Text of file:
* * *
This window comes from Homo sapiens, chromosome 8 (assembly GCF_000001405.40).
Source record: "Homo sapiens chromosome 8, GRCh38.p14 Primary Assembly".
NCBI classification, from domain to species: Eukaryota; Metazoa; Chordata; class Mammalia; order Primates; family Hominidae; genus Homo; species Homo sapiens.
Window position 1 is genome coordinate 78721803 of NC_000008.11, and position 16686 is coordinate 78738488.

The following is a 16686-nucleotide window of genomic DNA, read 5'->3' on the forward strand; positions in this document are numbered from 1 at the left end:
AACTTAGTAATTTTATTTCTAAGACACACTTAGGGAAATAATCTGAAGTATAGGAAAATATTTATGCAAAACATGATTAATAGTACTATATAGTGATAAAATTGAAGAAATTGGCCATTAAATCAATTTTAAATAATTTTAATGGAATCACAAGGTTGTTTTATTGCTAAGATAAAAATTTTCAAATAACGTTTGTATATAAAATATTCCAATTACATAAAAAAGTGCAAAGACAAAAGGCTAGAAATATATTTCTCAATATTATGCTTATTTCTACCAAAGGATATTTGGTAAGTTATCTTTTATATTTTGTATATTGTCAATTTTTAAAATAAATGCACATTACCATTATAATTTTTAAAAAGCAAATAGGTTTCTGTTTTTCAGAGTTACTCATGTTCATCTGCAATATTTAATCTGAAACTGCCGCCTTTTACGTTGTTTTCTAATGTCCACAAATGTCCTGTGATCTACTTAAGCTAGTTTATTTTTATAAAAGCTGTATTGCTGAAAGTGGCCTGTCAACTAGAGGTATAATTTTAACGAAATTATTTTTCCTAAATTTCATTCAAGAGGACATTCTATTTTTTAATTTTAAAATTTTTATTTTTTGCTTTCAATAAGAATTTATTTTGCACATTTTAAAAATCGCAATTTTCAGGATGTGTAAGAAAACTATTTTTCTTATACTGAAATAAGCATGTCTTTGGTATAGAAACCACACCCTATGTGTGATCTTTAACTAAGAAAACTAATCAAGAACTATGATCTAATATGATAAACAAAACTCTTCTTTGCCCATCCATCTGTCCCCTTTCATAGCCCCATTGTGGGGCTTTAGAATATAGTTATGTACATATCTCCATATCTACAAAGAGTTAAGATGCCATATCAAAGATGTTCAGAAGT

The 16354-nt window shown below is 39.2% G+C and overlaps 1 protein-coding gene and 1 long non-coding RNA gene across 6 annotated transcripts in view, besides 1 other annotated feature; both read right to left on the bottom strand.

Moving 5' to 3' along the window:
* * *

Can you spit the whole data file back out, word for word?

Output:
This window comes from Homo sapiens, chromosome 8 (assembly GCF_000001405.40).
Source record: "Homo sapiens chromosome 8, GRCh38.p14 Primary Assembly".
NCBI classification, from domain to species: Eukaryota; Metazoa; Chordata; class Mammalia; order Primates; family Hominidae; genus Homo; species Homo sapiens.
Window position 1 is genome coordinate 78721803 of NC_000008.11, and position 16686 is coordinate 78738488.

The following is a 16686-nucleotide window of genomic DNA, read 5'->3' on the forward strand; positions in this document are numbered from 1 at the left end:
AACTTAGTAATTTTATTTCTAAGACACACTTAGGGAAATAATCTGAAGTATAGGAAAATATTTATGCAAAACATGATTAATAGTACTATATAGTGATAAAATTGAAGAAATTGGCCATTAAATCAATTTTAAATAATTTTAATGGAATCACAAGGTTGTTTTATTGCTAAGATAAAAATTTTCAAATAACGTTTGTATATAAAATATTCCAATTACATAAAAAAGTGCAAAGACAAAAGGCTAGAAATATATTTCTCAATATTATGCTTATTTCTACCAAAGGATATTTGGTAAGTTATCTTTTATATTTTGTATATTGTCAATTTTTAAAATAAATGCACATTACCATTATAATTTTTAAAAAGCAAATAGGTTTCTGTTTTTCAGAGTTACTCATGTTCATCTGCAATATTTAATCTGAAACTGCCGCCTTTTACGTTGTTTTCTAATGTCCACAAATGTCCTGTGATCTACTTAAGCTAGTTTATTTTTATAAAAGCTGTATTGCTGAAAGTGGCCTGTCAACTAGAGGTATAATTTTAACGAAATTATTTTTCCTAAATTTCATTCAAGAGGACATTCTATTTTTTAATTTTAAAATTTTTATTTTTTGCTTTCAATAAGAATTTATTTTGCACATTTTAAAAATCGCAATTTTCAGGATGTGTAAGAAAACTATTTTTCTTATACTGAAATAAGCATGTCTTTGGTATAGAAACCACACCCTATGTGTGATCTTTAACTAAGAAAACTAATCAAGAACTATGATCTAATATGATAAACAAAACTCTTCTTTGCCCATCCATCTGTCCCCTTTCATAGCCCCATTGTGGGGCTTTAGAATATAGTTATGTACATATCTCCATATCTACAAAGAGTTAAGATGCCATATCAAAGATGTTCAGAAGT

The 16354-nt window shown below is 39.2% G+C and overlaps 1 protein-coding gene and 1 long non-coding RNA gene across 6 annotated transcripts in view, besides 1 other annotated feature; both read right to left on the bottom strand.

Moving 5' to 3' along the window: